Tyler Irving

Tyler Irving

2nd-year student, Bachelor of Science in Chemistry

Whakatōhea, Ngāti Ira, Ngai Tama

For chemistry student Tyler Irving, the people she has met throughout her studies are one of the highlights of her time at AUT.

“I’ve really enjoyed meeting so many likeminded people who all share a love for science. AUT is a very co-operative and friendly environment, and in every course I’ve been a part of the students will work as a team to help each other achieve. You're never alone in this university.”

While she has been impressed by many of the academic staff, one particular lecturer stood out to her.

“In my first year at university I had the luck of being taught by Professor Allan Blackman. He made chemistry come to life in lectures and found ways to make you want to attend every single lecture, even the 8am classes. That’s what really hooked me and inspired me to pursue my dream of being a chemist.”

The right university environment
Tyler says she has long known that she wanted a career in science one day.

“I’ve always had a love for chemistry, but the main reason I went into a science degree was to work either in the cancer department to help develop medicine or to work in forensic science, helping detect what is present in a crime scene.”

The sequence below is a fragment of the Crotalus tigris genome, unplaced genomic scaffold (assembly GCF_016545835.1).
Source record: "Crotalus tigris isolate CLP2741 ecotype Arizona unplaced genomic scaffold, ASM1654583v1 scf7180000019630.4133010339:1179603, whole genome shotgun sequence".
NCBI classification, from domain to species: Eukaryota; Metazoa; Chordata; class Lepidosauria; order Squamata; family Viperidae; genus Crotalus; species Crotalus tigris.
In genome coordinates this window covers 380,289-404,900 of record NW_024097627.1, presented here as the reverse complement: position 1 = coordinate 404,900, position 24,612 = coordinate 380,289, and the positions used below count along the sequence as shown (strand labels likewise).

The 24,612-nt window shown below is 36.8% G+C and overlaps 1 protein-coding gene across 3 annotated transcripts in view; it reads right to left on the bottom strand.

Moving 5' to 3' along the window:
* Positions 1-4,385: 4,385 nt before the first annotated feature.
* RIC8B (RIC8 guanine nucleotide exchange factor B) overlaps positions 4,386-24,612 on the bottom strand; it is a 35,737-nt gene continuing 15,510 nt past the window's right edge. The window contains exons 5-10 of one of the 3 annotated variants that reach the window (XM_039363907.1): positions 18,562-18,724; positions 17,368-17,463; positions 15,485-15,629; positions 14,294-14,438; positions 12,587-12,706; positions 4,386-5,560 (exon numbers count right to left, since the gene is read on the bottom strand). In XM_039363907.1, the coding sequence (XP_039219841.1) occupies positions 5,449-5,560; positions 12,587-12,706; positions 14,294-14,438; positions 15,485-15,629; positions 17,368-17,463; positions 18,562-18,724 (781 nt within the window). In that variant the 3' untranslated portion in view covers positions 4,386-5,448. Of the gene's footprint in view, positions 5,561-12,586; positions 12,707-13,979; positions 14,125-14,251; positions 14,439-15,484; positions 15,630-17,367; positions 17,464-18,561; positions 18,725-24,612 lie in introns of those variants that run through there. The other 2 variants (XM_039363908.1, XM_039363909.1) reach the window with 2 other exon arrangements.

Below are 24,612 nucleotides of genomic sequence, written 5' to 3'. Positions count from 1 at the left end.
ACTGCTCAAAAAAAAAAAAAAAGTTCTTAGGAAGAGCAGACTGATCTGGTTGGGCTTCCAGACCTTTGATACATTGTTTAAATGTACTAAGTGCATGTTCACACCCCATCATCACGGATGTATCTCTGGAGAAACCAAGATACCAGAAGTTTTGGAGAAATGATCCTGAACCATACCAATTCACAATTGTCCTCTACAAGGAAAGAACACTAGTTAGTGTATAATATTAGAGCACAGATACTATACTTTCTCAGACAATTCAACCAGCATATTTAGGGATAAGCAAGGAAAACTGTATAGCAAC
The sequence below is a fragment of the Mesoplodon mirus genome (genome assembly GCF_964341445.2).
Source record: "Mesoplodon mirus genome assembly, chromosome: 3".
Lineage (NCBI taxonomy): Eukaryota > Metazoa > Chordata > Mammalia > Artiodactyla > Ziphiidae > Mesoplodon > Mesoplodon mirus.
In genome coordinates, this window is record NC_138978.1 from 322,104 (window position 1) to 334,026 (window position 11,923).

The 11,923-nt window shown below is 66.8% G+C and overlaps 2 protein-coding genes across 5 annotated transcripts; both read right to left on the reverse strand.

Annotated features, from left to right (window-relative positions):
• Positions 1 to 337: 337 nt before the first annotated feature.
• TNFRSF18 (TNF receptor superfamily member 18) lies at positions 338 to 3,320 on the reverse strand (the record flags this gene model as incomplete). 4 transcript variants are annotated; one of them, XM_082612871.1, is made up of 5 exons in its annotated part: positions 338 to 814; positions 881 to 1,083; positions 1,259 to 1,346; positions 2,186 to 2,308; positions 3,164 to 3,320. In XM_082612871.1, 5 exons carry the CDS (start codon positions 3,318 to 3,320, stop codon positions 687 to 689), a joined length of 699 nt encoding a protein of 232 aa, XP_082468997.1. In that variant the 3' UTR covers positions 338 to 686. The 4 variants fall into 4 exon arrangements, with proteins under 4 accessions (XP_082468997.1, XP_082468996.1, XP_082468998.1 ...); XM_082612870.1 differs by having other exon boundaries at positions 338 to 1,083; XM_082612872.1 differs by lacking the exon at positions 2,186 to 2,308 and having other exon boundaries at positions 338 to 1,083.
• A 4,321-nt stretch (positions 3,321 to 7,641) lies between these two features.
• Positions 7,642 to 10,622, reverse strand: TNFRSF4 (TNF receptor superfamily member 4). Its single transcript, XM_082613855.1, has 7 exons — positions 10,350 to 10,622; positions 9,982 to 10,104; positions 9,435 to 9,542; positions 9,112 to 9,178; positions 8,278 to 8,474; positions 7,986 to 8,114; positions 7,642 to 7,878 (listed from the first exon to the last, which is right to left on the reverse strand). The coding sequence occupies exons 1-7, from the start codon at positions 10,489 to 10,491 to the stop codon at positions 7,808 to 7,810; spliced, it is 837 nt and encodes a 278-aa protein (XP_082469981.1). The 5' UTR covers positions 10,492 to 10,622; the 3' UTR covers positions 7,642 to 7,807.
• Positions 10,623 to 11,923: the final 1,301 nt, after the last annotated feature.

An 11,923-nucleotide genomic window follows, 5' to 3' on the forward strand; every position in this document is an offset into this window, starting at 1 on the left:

Deciding where to study wasn’t a difficult decision for her.

“I was always told AUT was a more modern hands-on university, which is the type of education I respond best to as I have attention deficit hyperactivity disorder (ADHD). After attending orientation day, I knew AUT was the right university for me.

“I’d definitely recommend this programme to anyone who has a love for science. It will expand your ideas on what you believe chemistry to be. It’s so much more than what you learn in high school; it's quite literally the understanding of everything.”

Advice for other students
Tyler’s advice for other students is simple: you’ll never regret asking for help.

“Always make sure to ask when you don't understand something. You can even talk to the lecturer by yourself if you don't have the confidence to ask during the lecture. In my experience they’re always happy to help and will sit with you until you’re confident enough in your understanding of the content.”

She is grateful for the support she has received throughout her time at AUT.

“I have learning disabilities, which means that it’s harder for me to pay attention in lectures and tests. Without the proper tools and help provided to me, that will ultimately affect my grades. Fortunately, just about every lecturer I’ve had understood what that meant for me and would make time for me to sit down with them and learn content in a way I could understand if I was stuck.”

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